An entry written on early Friday morning, from 4am to 5am, on bed, using my faithful mobile phone.
Lying awake at 3.58am makes me realise something that I have always known since years ago, yet I’ve failed to be aware of it. I have a very low coping mechanism.
In Psychology, the great Professor William James, one of the Einsteins of social science created this principle: humans will always experience failure, yet if you want to feel better about yourself, guess what? Lower your expectation. Shift your expectation location mentally.
Nearly my whole life I do that. I’m lowering my expectation because I’m afraid of the amount of disappointment and hurt that I will get if I fail.
In my early high school years, I believe that many of my peers hated me. I was always a good student, in terms of getting good grades. Yet I failed to get good grades occasionally, and my coping mechanism kicked in. “I don’t want to feel the disappointment. I don’t want to fail.” So I did what I knew best: I lowered my expectation.
Yet I was not proud of it. Why? Because it was a devastating blow for some of my friends. I lowered my expectation by answering that I didn’t put much effort into my studies, and I actually really meant it because I felt like I never finished studying for a subject. Yet compared to some of them, I received good grades with not much studying while they studied much harder than me, but they were unable to get good grades.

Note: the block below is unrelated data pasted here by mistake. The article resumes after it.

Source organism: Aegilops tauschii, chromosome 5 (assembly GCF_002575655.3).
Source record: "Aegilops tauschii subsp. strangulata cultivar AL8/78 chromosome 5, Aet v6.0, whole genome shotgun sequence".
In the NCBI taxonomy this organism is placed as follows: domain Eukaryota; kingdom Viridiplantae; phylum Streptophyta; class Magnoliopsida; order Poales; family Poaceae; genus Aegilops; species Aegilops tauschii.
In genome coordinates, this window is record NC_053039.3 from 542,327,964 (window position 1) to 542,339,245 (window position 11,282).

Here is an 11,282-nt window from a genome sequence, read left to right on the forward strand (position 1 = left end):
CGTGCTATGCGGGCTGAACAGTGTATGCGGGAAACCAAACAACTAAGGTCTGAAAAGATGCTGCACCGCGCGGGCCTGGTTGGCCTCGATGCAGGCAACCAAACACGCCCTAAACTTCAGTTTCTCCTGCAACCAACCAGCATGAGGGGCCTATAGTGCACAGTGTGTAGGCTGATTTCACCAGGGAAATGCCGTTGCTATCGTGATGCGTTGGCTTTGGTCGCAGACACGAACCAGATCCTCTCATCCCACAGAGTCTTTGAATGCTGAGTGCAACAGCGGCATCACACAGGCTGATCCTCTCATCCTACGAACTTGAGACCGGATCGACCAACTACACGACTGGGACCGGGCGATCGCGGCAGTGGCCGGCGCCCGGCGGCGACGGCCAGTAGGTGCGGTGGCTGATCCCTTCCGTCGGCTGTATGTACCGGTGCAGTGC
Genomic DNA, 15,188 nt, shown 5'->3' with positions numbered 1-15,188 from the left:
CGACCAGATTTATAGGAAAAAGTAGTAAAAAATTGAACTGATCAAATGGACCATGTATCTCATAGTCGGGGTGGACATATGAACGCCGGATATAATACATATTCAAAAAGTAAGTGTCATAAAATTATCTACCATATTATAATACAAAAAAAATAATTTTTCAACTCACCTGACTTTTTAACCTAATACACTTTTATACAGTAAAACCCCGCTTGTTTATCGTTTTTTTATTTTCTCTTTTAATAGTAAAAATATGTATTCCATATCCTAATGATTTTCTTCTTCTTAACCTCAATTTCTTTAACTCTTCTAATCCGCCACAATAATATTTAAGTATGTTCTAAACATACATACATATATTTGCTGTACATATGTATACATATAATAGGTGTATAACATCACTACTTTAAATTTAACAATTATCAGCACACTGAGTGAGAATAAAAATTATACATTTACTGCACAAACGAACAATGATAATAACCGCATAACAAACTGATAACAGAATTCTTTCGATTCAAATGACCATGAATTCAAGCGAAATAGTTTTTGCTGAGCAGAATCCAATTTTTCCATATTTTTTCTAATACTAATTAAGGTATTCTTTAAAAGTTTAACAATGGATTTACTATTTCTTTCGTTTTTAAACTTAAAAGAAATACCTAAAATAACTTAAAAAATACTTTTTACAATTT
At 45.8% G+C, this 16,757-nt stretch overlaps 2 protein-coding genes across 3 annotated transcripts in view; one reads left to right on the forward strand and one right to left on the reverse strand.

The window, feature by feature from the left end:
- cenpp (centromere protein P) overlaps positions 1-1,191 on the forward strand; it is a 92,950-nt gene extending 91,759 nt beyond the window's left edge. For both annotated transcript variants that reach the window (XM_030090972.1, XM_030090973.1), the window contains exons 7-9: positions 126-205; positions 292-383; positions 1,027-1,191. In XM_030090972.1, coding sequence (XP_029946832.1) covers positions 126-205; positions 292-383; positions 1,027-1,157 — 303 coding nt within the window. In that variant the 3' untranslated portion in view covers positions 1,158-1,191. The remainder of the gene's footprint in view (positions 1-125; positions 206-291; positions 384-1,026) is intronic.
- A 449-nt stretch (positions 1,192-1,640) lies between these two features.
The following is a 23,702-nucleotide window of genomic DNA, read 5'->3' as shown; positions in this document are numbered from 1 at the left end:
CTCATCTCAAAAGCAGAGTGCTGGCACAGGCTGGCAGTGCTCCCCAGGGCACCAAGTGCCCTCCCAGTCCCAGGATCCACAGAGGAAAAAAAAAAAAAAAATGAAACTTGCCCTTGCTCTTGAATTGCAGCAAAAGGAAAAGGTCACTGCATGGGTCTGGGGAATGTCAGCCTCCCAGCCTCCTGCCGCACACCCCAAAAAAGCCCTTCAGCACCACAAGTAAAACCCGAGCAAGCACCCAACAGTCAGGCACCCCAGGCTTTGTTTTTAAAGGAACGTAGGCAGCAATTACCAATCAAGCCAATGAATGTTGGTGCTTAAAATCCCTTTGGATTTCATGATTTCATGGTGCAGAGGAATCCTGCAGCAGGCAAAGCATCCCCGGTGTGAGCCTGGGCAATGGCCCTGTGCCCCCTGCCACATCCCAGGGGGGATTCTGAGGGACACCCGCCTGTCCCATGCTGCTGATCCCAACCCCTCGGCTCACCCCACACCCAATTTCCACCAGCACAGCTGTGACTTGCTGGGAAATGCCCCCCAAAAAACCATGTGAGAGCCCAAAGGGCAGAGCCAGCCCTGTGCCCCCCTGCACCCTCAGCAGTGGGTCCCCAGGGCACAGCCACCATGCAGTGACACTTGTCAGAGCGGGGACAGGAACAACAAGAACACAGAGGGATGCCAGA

Psychology believes that humans will always be striving to fulfill their own goals, and along the way there will be some successes and failures. So the great Professor Higgins come up with the regulatory focus theory. Basically, it’s telling us that there are two types of how people cope with success and failures: by promotion focus or prevention focus.
Most Westerners are promotion-focus – they are striving for a goal in a sense of attaining a positive outcome (i.e. I want to get good grades in my exams, I’ll study hard). While most Asians, including me, we are the prevention focus – we are striving for a goal in a sense of preventing negative outcome (i.e. I don’t want to fail in the test, so I study hard). Promotion focus people are the ones who take risk, and make changes in the world. They experience happiness greater, but if they fall, they fall further as well. Prevention focus people, we are the ones who want to maintain our current state, while improving little by little. We are scared of moving towards the unknown future, scared of falling down, so we are not dare enough to take the risk – we can’t imagine the possibility of falling even further than this.
Promotion focus people take it hard if they aren’t able to do something positive. Prevention focus people take it hard if they are making mistakes.
The first time I got 40/100 for my test, I cried and called my sister. I was in year 12.